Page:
In the spotlight this week:
- Singapore Unveils New Cyber-focused Military Service
- The Inaugural U.S.-Singapore Cyber Dialogue
- Osaka Hospital Suspends Services After Ransomware Attack
- Australian Defence Department Caught Up in Ransomware Attack
- Australia says State-sponsored Attacks from China, Russia, and Iran Made Cyber Space a ‘Battleground’
Singapore has officially inaugurated its fourth military branch in an effort to address current cyber threats and leverage developing technologies in the digital domain. The new Digital and Intelligence Service (DIS) will be more thoroughly integrated with the Singaporean military’s capabilities to address a variety of security threats by taking advantage of cutting-edge digital technology in fields like cloud computing, data science, and AI. Singapore also plans to establish a dedicated cyber range in order to educate personnel on simulated “cyber terrain” that consists of vital infrastructure systems and enterprise information systems. Additionally, the range will be used to conduct bilateral and multilateral exercises that will bring together the military, industry, and academia "to share best practices, insights, and knowledge."
Co-chaired by Cyber Security Agency of Singapore (CSA) and the United States Ambassador at Large for Cyberspace and Digital Policy, The United States and Singapore has conducted the inaugural United States-Singapore Cyber Dialogue (USSCD). Officials spoke about supply chain security, regional cyber capacity building, cyber talent and workforce development, bilateral cooperation in multinational and regional fora, information sharing, protection of critical information infrastructure, countering ransomware, and fighting online fraud during the dialogue.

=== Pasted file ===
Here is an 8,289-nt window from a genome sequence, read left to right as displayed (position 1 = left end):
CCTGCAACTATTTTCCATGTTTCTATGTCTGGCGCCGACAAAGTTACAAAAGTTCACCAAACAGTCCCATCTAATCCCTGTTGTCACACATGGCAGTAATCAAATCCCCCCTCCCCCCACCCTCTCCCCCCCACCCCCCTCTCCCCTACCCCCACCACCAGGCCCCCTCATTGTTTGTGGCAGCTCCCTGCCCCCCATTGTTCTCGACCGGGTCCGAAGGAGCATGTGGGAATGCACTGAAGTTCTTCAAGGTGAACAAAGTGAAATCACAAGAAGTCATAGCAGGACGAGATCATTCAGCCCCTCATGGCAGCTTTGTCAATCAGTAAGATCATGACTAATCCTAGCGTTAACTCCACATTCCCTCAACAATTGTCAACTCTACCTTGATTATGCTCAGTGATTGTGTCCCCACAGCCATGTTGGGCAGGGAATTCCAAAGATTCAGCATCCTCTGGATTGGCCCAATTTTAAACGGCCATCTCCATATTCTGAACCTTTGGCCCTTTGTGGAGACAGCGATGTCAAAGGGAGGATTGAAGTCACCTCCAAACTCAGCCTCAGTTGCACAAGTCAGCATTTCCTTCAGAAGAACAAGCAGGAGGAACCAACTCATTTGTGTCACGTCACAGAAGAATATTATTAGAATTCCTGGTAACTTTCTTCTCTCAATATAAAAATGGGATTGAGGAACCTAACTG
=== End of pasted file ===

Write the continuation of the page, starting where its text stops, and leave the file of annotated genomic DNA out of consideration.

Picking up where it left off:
A hospital in Osaka says it has suspended non-emergency outpatient services and operations following a ransomware attack on its electronic medical record system. The hacker allegedly sent an email written in English, demanding a ransom payment in Bitcoin to decrypt all files on the hospital’s server. Hospital staff are currently using paper medical records, according to the officials, and it is unlikely that business as usual will resume anytime soon.
The Department of Defence is concerned that a military communications infrastructure that was attacked by ransomware may have exposed personnel personal information, including dates of birth. Hackers targeted the ForceNet service, which is run by an external information and communications technology (ICT) provider. The company initially assured the Defense Department that no information about current or former employees appeared to have been compromised, however, a source with knowledge of the investigation said Defence believed some private details such as dates of birth and dates of enlisting may have been stolen, despite early indications to the contrary from the external provider.
According to a government report released on Friday, there was an increase in cyberattacks on Australia last fiscal year from criminals and state-sponsored organizations, with one attack occurring every seven minutes. The Australian Cyber Security Centre (ACSC) received 76,000 cybercrime reports last financial year, up 13 per cent from the previous period, according to its latest annual cyber threat report. The research cautioned that state-sponsored attackers made cyberspace a "battleground" and identified attacks from China's Ministry of State Security, Iran, and Russian state-linked groups, even though just over half of attacks targeted individuals for fraud and theft. Over the course of the time, numerous attempts on Australian essential services were thwarted, including one in November 2021 on the publicly owned utility CS Energy, which produces a tenth of the country's energy.